ABOUT FIRE ESCAPES.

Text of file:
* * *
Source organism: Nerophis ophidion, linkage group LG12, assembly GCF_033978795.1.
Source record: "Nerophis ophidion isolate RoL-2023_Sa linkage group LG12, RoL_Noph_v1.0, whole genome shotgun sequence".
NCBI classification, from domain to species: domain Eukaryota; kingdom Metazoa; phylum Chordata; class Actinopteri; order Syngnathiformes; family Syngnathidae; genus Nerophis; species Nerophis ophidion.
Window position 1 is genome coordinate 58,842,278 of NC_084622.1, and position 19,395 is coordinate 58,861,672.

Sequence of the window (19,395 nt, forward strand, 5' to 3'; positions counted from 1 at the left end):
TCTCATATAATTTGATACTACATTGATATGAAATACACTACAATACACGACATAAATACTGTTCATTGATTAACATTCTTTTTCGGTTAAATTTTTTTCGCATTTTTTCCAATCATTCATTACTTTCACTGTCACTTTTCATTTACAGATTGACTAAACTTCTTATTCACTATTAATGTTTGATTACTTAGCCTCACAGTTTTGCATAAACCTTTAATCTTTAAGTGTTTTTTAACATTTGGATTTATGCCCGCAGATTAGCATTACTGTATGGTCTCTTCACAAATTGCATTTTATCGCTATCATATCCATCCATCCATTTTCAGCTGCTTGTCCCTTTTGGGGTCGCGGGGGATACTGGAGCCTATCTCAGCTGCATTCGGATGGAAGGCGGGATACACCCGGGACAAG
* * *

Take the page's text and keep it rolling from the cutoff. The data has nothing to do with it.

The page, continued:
THERE are at present on the market almost as many nostrums in the shape of fire escapes as there are patented household medicinal remedies. However, the latter are not hurtful; while, with respect to the former, they are not by any means harmless, although they are most decided useless. They are conceived in every possible shape—from a plain rope to a fancy ladder incased in an attractively painted tin box, fastened near the window. Each inventor, of course, exploits his own as the greatest fire escape of the age, and not unfrequently makes a great display at the start; opens grand show rooms; and invites the world to witness the outcome of his marvelous genius. In all good faith, probably with unlimited belief in the possibilities of his invention, he receives his capital from a class of stockholders who are in general extremely credulous and always investors on the lookout for some way of making big money quickly. The result is that in a few months nothing more is heard of the wonderful fire escape or the man who boomed it. But the poor stockholder still lives on to contemplate his useless scrip and to mourn over his vanished dollars. The difficulty in selling portable fire escapes consists in being able to convince the public of their usefulness. What frightened woman, with a blazing furnace at her heels, would ever take time to think of opening a tin box to get a ladder out of a window and then make the effort to descend ? There may be a few such persons, but they are very few indeed, and would hardly be found in a lifetime, did not a fire obligingly manifest them to the world. Yet such is one of the latest inventions for life-saving which has come to our notice. Other so-called fire escapes consist of a rope, which is to be fastened round the waist, and a slipknot, which is supposed to let you down gently from your sixteen-story window to the sidewalk or your backyard. Such a style of escape lies coiled under the window or hangs on the walls,and,as soon as an alarm of fire is given, it has to be opened out by the occupant of the room, who is supposed to have mastered the instructions for harnessing it shipshape round the body. The individual is then asked to trust his mortal frame, and, like Mohammed’s coffin, to dangle between heaven and earth, with every chance of the rope burning or his suspense being ended by his coming into abrupt and violent contact with the sidewalk, through the slipknot failing to act as in duty bound, if the directions which have been followed out are to be relied upon as worthy of credence. But, while the experienced manipulator of these appliances may succeed in operating them successfully, it must be borne in mind that people do not always have time to study, much less to sol ve intricate problems w’hen they are encircled by fire, for which reason the simplest and apparently the safest means of escape will always carry the day. In the matter of portable escapes the rope, with wooden knobs at twelve-inch intervals, is about the best. In this case the rope can be cast out of a window without any delay, and those escaping can lower themselves without injury—always provided they have the nerve to descend the rope hand-over hand. If the necessity arises, the knobs can, of course be used for supports for the feet of those who are making the descent. Such a style of fire escape is easily manipulated, and,in these days of practicability, the simpler the invention, the more demand will there be for it. This is also an automatic metal fire escape that has several very good featurts but is little in demand. Experience has proved that the knobbed rope is the easiest fire escape which up to the present has been offered to the people.